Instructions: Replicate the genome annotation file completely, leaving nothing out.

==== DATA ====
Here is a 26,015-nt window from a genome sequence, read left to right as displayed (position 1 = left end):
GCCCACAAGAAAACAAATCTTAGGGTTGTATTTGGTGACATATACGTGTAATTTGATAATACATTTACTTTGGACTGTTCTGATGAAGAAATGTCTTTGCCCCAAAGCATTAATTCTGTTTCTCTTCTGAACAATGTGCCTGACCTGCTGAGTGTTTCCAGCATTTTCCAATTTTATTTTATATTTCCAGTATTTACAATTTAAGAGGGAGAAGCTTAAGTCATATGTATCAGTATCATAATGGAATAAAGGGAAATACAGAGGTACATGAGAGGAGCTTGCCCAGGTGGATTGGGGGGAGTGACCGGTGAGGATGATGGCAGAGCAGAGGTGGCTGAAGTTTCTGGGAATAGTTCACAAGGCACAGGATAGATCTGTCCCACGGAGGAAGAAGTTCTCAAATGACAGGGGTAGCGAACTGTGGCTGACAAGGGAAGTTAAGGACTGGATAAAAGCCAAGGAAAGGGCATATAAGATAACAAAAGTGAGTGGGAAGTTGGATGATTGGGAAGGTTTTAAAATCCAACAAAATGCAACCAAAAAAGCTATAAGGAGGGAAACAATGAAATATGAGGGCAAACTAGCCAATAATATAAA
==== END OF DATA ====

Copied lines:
Here is a 26,015-nt window from a genome sequence, read left to right as displayed (position 1 = left end):
GCCCACAAGAAAACAAATCTTAGGGTTGTATTTGGTGACATATACGTGTAATTTGATAATACATTTACTTTGGACTGTTCTGATGAAGAAATGTCTTTGCCCCAAAGCATTAATTCTGTTTCTCTTCTGAACAATGTGCCTGACCTGCTGAGTGTTTCCAGCATTTTCCAATTTTATTTTATATTTCCAGTATTTACAATTTAAGAGGGAGAAGCTTAAGTCATATGTATCAGTATCATAATGGAATAAAGGGAAATACAGAGGTACATGAGAGGAGCTTGCCCAGGTGGATTGGGGGGAGTGACCGGTGAGGATGATGGCAGAGCAGAGGTGGCTGAAGTTTCTGGGAATAGTTCACAAGGCACAGGATAGATCTGTCCCACGGAGGAAGAAGTTCTCAAATGACAGGGGTAGCGAACTGTGGCTGACAAGGGAAGTTAAGGACTGGATAAAAGCCAAGGAAAGGGCATATAAGATAACAAAAGTGAGTGGGAAGTTGGATGATTGGGAAGGTTTTAAAATCCAACAAAATGCAACCAAAAAAGCTATAAGGAGGGAAACAATGAAATATGAGGGCAAACTAGCCAATAATATAAA